Frank Hornig for German news magazine Spiegel published this article headlined “The billion-dollar business with the golden passports”.

Here’s a link to the original piece.

For his article, Hornig interviewed me in view of my reporting on Malta’s passport scheme: “When Manuel Delia wanted to visit his new fellow citizens in Malta, he experienced one surprise after the other. ‘I ran through the residential areas and showed people photos of their new neighbours,’ says Delia. There were pictures of Russian investors, Chinese entrepreneurs and Arab millionaires who have one thing in common: They all got a Maltese EU passport for a lot of money.

“‘Do you know this man?’ he would then ask people. ‘He’s supposed to live here.’ Nothing, in almost every case.”

Hornig recalls how the address of a new Ukrainian resident, led me to a small apartment in a farming village. When I knocked on the door, it was opened by a Maltese farmer who had never heard of the Ukrainian.

“And when he checked the address of a Russian tycoon, he found a jammed basement. The millionaire allegedly lived there with the owner of a building conglomerate from the United Arab Emirates in a kind of basement flat-share.”

The Spiegel article is prompted by the EU Commission’s October 20th announcement that it had started infringement proceedings against Cyprus and Malta.

“The deadline for comments expires this weekend. If Malta does not satisfy the Commission, the issue will probably end up before the European Court of Justice. But is the case as straightforward as it seems at first glance? It is about the right of every EU country to determine for itself who is or can become a citizen. It is also about the controlled immigration of coveted high achievers and investors on the American or Canadian model. But at the same time, it is about the fear that the golden passports will not only attract impeccable entrepreneurs who want to escape an unfree, impoverished homeland. But also a seedy clientele: tax evaders, economic criminals, dictator sons, terrorists.”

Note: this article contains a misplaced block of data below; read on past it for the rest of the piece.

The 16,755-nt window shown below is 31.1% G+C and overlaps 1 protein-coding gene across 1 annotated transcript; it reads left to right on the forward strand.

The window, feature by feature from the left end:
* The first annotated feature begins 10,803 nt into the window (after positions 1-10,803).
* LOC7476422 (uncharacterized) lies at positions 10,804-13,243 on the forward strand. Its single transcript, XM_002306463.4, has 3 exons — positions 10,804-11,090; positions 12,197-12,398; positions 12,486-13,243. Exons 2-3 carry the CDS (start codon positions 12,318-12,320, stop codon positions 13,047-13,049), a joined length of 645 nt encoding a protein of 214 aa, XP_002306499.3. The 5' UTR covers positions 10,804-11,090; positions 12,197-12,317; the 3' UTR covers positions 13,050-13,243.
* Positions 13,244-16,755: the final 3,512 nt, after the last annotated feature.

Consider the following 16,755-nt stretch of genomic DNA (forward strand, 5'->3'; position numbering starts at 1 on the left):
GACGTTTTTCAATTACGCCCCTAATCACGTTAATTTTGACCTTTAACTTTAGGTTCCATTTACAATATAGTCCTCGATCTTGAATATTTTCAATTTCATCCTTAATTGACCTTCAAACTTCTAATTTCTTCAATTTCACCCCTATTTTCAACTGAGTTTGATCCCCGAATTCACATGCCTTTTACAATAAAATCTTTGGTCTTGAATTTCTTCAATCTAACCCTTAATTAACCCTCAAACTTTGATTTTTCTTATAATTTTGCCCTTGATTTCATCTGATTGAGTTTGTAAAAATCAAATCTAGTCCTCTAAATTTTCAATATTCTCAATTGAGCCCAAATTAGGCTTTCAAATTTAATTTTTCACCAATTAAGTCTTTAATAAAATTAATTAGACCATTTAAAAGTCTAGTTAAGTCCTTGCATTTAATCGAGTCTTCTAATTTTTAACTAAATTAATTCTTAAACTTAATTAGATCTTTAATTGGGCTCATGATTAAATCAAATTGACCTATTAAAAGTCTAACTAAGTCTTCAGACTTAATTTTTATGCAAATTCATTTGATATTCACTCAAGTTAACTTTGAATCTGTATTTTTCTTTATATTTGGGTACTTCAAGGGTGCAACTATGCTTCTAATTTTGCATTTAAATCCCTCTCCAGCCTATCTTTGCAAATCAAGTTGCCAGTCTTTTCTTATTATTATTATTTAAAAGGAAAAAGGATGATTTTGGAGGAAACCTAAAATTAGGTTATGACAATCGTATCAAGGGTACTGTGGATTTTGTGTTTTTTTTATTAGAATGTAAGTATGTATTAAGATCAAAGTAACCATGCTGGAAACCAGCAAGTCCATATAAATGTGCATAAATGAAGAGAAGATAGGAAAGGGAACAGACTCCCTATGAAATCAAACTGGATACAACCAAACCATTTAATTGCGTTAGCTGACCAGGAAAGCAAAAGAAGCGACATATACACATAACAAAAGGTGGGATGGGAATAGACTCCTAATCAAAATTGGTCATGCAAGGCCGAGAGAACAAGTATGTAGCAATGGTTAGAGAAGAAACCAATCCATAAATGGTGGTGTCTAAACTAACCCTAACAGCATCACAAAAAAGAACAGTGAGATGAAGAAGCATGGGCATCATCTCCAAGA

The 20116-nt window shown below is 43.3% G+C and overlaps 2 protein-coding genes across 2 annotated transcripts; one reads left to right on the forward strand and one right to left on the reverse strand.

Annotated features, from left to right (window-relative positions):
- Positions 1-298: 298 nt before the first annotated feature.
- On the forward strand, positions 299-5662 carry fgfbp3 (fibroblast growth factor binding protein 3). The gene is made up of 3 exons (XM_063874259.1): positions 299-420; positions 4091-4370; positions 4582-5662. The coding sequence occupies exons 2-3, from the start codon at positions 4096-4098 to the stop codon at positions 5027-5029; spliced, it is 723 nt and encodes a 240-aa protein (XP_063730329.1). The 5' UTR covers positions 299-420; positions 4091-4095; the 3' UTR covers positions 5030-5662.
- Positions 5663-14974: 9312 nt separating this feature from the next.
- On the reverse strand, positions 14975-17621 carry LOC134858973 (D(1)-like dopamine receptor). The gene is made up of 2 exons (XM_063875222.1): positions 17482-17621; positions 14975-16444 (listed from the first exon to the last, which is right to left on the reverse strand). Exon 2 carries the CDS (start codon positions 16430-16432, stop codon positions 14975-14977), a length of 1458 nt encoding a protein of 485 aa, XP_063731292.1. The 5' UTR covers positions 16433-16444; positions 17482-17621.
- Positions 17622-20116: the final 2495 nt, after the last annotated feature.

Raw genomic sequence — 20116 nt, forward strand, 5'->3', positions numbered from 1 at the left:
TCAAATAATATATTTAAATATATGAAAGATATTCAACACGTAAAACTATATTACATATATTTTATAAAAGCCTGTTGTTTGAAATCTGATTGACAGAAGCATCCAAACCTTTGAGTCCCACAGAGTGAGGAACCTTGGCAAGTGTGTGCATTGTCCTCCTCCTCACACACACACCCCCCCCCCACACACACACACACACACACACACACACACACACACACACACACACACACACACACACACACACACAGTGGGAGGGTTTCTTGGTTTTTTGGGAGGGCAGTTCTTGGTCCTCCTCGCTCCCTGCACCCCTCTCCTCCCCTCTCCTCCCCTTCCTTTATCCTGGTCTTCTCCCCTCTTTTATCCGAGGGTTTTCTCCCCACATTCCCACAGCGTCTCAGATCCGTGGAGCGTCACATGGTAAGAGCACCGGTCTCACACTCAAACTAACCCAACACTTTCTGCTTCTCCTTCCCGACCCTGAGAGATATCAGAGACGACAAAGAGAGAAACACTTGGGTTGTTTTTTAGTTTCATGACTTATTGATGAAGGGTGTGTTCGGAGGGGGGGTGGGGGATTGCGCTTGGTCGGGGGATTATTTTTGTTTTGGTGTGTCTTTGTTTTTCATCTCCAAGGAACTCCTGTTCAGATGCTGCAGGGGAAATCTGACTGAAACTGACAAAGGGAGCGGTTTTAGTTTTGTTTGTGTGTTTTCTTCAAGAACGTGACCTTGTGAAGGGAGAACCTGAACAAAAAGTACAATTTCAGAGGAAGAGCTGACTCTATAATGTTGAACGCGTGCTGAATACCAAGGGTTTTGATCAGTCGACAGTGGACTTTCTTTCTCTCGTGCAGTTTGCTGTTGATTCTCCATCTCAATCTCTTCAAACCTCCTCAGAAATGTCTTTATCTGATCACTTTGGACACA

Frank Hornig quotes Christian Kälin, the “Passport King”: Certainly, there are sometimes shady people who it would be better not to naturalize, says Kälin. “But that’s a tiny minority, and they’re not our clients. By far the vast majority are actually ideal EU citizens.”

Frank Hornig recalls how Daphne Caruana Galizia criticized those who profited from the sale of passports before her murder in 2017: “These bandits probably think that we are all as stupid, greedy, backwards-looking and as corrupt as our tribal princes.” The government only looks at the income and does not see “the massive damage to reputation”.

The Spiegel reporter refers to articles appearing on this website and elsewhere naming an Israeli who has been sued in the USA for fraud and money laundering, a Chinese man accused of billions in tax evasion by US investigators and Egyptian who confessed to his fraudulent activities.

Typically the Maltese government ignored questions from Spiegel: “They did not respond to a catalogue of questions and further follow-up.”